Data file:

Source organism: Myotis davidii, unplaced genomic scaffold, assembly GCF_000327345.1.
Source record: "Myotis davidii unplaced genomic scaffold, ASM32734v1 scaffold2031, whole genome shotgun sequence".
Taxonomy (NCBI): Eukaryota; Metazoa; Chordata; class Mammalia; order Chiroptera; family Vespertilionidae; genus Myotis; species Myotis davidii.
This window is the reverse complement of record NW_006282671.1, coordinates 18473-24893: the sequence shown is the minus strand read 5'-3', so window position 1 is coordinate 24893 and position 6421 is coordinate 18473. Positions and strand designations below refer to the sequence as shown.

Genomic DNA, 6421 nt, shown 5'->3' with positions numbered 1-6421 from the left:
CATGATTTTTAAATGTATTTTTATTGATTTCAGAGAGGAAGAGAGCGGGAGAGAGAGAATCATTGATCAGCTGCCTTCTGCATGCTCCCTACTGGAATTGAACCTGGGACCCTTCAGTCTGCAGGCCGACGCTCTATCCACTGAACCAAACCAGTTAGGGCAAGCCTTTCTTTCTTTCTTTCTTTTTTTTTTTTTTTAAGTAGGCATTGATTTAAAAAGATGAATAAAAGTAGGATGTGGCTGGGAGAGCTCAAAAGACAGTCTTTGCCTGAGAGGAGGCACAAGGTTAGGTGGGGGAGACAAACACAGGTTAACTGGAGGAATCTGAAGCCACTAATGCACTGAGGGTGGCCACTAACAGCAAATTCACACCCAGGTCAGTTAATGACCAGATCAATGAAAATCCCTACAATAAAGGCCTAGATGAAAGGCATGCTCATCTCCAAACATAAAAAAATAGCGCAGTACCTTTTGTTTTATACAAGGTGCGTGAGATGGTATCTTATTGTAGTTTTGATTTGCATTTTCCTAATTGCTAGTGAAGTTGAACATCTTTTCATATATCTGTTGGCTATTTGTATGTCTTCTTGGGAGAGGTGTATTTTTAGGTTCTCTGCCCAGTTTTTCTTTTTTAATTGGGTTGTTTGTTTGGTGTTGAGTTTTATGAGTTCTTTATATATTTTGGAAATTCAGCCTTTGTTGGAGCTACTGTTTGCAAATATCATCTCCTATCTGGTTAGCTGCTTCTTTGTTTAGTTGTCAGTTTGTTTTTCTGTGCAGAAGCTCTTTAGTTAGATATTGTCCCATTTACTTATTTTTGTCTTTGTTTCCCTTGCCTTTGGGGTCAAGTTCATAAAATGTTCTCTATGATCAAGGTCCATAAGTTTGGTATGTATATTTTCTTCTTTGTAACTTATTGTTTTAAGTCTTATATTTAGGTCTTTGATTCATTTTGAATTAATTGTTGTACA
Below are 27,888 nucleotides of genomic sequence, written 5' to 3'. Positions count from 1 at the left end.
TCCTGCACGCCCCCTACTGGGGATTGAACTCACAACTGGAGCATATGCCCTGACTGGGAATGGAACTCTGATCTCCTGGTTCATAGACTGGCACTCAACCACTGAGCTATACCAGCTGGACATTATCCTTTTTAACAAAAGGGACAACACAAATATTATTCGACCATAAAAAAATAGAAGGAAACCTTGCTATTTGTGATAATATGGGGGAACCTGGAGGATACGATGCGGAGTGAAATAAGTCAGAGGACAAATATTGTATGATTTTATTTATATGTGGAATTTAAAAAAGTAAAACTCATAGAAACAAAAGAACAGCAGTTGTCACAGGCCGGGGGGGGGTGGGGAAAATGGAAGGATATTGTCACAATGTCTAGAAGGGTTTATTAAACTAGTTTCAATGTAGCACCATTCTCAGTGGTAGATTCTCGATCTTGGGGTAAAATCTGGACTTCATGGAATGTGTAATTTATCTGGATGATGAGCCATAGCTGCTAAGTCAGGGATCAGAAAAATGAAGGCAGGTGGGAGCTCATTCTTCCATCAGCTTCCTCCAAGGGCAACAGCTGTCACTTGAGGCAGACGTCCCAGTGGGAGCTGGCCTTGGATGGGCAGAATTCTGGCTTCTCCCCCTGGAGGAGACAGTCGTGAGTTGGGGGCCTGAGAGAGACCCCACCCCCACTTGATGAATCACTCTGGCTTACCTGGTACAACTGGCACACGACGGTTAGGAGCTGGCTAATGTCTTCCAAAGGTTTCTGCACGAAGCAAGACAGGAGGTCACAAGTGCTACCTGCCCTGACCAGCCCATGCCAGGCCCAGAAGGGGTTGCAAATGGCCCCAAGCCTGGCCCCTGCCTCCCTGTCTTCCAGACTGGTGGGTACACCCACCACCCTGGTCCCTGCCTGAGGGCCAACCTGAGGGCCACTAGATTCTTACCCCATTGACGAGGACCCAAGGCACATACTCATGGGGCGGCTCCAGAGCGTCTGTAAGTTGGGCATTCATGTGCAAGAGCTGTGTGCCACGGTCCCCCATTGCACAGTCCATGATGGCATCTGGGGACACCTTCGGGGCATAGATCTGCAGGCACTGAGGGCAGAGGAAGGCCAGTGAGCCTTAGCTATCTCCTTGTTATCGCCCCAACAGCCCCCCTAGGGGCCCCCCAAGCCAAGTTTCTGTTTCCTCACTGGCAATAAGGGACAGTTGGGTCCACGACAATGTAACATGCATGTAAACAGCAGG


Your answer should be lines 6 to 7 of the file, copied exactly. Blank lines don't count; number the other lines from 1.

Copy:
CATGATTTTTAAATGTATTTTTATTGATTTCAGAGAGGAAGAGAGCGGGAGAGAGAGAATCATTGATCAGCTGCCTTCTGCATGCTCCCTACTGGAATTGAACCTGGGACCCTTCAGTCTGCAGGCCGACGCTCTATCCACTGAACCAAACCAGTTAGGGCAAGCCTTTCTTTCTTTCTTTCTTTTTTTTTTTTTTTAAGTAGGCATTGATTTAAAAAGATGAATAAAAGTAGGATGTGGCTGGGAGAGCTCAAAAGACAGTCTTTGCCTGAGAGGAGGCACAAGGTTAGGTGGGGGAGACAAACACAGGTTAACTGGAGGAATCTGAAGCCACTAATGCACTGAGGGTGGCCACTAACAGCAAATTCACACCCAGGTCAGTTAATGACCAGATCAATGAAAATCCCTACAATAAAGGCCTAGATGAAAGGCATGCTCATCTCCAAACATAAAAAAATAGCGCAGTACCTTTTGTTTTATACAAGGTGCGTGAGATGGTATCTTATTGTAGTTTTGATTTGCATTTTCCTAATTGCTAGTGAAGTTGAACATCTTTTCATATATCTGTTGGCTATTTGTATGTCTTCTTGGGAGAGGTGTATTTTTAGGTTCTCTGCCCAGTTTTTCTTTTTTAATTGGGTTGTTTGTTTGGTGTTGAGTTTTATGAGTTCTTTATATATTTTGGAAATTCAGCCTTTGTTGGAGCTACTGTTTGCAAATATCATCTCCTATCTGGTTAGCTGCTTCTTTGTTTAGTTGTCAGTTTGTTTTTCTGTGCAGAAGCTCTTTAGTTAGATATTGTCCCATTTACTTATTTTTGTCTTTGTTTCCCTTGCCTTTGGGGTCAAGTTCATAAAATGTTCTCTATGATCAAGGTCCATAAGTTTGGTATGTATATTTTCTTCTTTGTAACTTATTGTTTTAAGTCTTATATTTAGGTCTTTGATTCATTTTGAATTAATTGTTGTACA
Below are 27,888 nucleotides of genomic sequence, written 5' to 3'. Positions count from 1 at the left end.